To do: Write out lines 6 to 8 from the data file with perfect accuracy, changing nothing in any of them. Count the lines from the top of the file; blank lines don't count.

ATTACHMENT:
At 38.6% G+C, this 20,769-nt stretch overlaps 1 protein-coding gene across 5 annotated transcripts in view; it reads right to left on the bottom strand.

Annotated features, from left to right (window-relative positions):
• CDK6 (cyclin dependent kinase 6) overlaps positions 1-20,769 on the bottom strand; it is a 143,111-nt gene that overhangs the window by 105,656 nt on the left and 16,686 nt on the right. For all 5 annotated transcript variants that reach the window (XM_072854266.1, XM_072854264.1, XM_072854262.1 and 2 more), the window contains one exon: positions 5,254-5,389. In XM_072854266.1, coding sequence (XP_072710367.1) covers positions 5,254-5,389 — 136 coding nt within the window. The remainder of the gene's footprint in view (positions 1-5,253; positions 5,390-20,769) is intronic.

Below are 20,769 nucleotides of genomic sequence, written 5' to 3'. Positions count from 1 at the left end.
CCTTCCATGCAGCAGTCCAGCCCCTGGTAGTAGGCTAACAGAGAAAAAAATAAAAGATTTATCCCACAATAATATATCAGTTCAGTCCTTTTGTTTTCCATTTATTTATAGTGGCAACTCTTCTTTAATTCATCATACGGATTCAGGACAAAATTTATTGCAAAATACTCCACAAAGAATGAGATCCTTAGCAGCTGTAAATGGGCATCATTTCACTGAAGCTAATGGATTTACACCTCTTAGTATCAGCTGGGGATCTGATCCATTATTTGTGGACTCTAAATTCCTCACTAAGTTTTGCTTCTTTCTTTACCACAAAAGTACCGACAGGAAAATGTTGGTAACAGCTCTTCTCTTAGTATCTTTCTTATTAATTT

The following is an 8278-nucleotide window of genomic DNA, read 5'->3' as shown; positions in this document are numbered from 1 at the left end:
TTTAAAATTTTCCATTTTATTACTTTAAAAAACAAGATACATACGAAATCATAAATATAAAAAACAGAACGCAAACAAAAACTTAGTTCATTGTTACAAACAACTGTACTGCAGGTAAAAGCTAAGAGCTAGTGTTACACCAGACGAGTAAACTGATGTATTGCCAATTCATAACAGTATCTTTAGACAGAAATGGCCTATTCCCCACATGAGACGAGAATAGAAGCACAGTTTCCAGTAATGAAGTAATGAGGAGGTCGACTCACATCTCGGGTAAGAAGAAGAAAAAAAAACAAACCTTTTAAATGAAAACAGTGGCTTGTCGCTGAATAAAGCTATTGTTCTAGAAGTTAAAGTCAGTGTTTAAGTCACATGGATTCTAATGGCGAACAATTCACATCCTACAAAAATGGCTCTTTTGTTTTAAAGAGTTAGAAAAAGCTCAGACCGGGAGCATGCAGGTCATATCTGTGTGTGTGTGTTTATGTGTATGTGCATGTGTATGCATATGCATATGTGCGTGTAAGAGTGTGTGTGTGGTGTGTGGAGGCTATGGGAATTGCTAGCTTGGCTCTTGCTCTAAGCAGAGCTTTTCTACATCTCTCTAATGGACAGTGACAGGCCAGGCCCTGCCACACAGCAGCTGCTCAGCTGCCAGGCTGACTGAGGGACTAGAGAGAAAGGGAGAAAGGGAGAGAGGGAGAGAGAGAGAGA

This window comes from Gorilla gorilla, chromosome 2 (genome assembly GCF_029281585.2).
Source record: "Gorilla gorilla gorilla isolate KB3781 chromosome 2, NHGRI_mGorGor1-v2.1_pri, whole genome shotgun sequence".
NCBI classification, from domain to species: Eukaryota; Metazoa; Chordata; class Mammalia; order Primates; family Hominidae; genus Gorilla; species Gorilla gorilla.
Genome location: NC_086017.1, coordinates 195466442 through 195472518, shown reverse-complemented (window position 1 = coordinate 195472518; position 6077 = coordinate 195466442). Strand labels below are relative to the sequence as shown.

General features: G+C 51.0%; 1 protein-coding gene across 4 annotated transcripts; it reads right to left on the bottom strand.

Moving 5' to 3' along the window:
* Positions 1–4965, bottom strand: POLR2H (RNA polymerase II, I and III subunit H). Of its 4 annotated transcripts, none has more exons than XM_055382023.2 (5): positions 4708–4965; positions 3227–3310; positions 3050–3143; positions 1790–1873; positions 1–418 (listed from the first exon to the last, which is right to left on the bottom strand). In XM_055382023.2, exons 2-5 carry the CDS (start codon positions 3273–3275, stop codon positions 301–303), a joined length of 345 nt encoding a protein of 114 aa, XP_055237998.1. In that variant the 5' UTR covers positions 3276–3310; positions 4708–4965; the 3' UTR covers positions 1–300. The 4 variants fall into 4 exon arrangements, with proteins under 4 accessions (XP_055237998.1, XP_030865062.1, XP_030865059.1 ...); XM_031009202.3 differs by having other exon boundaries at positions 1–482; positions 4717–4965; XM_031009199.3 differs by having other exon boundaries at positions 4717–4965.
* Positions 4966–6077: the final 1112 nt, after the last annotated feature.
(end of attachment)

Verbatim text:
The following is an 8278-nucleotide window of genomic DNA, read 5'->3' as shown; positions in this document are numbered from 1 at the left end:
TTTAAAATTTTCCATTTTATTACTTTAAAAAACAAGATACATACGAAATCATAAATATAAAAAACAGAACGCAAACAAAAACTTAGTTCATTGTTACAAACAACTGTACTGCAGGTAAAAGCTAAGAGCTAGTGTTACACCAGACGAGTAAACTGATGTATTGCCAATTCATAACAGTATCTTTAGACAGAAATGGCCTATTCCCCACATGAGACGAGAATAGAAGCACAGTTTCCAGTAATGAAGTAATGAGGAGGTCGACTCACATCTCGGGTAAGAAGAAGAAAAAAAAACAAACCTTTTAAATGAAAACAGTGGCTTGTCGCTGAATAAAGCTATTGTTCTAGAAGTTAAAGTCAGTGTTTAAGTCACATGGATTCTAATGGCGAACAATTCACATCCTACAAAAATGGCTCTTTTGTTTTAAAGAGTTAGAAAAAGCTCAGACCGGGAGCATGCAGGTCATATCTGTGTGTGTGTGTTTATGTGTATGTGCATGTGTATGCATATGCATATGTGCGTGTAAGAGTGTGTGTGTGGTGTGTGGAGGCTATGGGAATTGCTAGCTTGGCTCTTGCTCTAAGCAGAGCTTTTCTACATCTCTCTAATGGACAGTGACAGGCCAGGCCCTGCCACACAGCAGCTGCTCAGCTGCCAGGCTGACTGAGGGACTAGAGAGAAAGGGAGAAAGGGAGAGAGGGAGAGAGAGAGAGA

This window comes from Gorilla gorilla, chromosome 2 (genome assembly GCF_029281585.2).